Our firm is assisting with SBA loans mentioned below therefore please let us know to discuss further.

On a side note for businesses located in NYC, the city’s small business service is offering a 40% payroll grant and a no interest $75K loan for businesses. You can find out more information on their official website here.

This blog post will answer the question: What benefits are there for small businesses in the CARES Act?

1. Economic Injury Disaster Loan (EIDL) Expanded and Improved: The EIDL loan offered directly by the SBA (Treasury Department) has been there since the start of of COVID-19 crisis but the CARES Act has made it significantly easier for more businesses to get it. Business can get working capital to pay bills and operating expense up to $2 million of financial assistance with interest up to 3.75%. The bill makes the following changes: Business can get $10K emergency advance if not approved for the loan. Additionally this $10K will not have to be paid back if used for paid leave, maintaining payroll, increased costs due to supply chain disruption, mortgage or lease payments or repaying obligations that cannot be met due to revenue losses. A few others improvements: EIDLs that are smaller than $200,000 can be approved without a personal guarantee, EIDLs can be approved by the SBA based solely on an applicant’s credit score. This loan available to Sole Proprietors, Self Employed and Independent Contractors.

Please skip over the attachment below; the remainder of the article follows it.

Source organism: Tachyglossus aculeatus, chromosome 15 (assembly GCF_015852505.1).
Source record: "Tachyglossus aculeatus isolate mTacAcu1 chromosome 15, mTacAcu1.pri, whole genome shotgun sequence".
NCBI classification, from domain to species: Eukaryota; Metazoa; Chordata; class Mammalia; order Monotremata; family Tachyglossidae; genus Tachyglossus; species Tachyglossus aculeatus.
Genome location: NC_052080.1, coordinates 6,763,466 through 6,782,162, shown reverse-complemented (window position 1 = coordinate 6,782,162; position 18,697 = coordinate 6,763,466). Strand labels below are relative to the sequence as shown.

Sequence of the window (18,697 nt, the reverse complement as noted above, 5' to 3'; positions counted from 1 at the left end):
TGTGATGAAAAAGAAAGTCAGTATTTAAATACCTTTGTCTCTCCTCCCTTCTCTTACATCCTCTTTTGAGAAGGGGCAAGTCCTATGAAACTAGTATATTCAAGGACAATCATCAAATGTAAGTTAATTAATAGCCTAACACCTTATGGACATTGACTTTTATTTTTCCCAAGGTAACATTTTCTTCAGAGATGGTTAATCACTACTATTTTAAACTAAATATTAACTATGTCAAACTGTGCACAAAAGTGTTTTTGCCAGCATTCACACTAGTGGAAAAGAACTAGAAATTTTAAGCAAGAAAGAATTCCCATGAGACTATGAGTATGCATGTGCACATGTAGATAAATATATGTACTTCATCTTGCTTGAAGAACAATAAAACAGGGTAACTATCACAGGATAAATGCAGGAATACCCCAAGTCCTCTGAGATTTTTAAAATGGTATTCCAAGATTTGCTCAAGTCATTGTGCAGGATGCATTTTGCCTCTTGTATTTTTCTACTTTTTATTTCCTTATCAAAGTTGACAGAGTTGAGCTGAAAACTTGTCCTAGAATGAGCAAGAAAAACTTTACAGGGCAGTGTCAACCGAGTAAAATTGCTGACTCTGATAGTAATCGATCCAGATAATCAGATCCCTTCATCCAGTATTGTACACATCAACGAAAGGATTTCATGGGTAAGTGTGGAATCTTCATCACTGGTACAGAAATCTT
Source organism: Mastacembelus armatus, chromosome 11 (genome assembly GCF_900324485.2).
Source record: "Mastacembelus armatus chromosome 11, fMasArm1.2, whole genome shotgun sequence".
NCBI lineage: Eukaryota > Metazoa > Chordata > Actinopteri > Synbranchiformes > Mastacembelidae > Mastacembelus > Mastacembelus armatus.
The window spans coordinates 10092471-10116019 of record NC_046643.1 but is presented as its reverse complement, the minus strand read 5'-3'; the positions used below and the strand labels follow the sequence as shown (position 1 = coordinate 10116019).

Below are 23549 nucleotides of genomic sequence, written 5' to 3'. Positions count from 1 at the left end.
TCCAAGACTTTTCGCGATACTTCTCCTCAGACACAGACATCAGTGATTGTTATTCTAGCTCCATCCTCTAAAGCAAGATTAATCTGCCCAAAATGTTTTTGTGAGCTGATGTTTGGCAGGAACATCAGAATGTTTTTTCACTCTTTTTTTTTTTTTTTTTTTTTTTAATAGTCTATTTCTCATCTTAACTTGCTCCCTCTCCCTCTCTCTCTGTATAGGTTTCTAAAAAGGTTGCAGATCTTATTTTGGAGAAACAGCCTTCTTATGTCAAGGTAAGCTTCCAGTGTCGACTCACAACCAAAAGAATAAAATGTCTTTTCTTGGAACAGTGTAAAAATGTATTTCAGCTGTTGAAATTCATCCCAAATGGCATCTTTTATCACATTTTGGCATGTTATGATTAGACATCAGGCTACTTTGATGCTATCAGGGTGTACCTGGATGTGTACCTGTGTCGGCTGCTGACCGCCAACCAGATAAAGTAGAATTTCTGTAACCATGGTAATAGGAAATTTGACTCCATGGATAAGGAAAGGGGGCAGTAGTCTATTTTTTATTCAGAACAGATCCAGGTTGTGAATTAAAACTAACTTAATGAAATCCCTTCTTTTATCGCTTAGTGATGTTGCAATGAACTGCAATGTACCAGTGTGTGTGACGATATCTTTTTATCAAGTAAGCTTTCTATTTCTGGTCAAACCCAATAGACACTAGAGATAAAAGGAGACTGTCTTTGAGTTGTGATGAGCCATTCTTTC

2. Paycheck Protection Loan Forgiveness Program: One of the largest sections of the CARES Act is the most important provision for most small businesses. The Paycheck Protection Program creates a type of emergency loan that can be forgiven when used to maintain payroll through June. The basic purpose is to incentivize small businesses to not lay off workers and to rehire laid-off workers that lost jobs due to COVID-19 disruptions. The amount of the loan is 2.5x your 2019 average payroll. You will not have to pay this loan back as long as employers continue paying employees at normal levels during the eight weeks following the origination of the loan, then the amount they spent on payroll costs (excluding costs for any compensation above $100,000 annually), mortgage interest, rent payments and utility payments can be combined and that portion of the loan will be forgiven.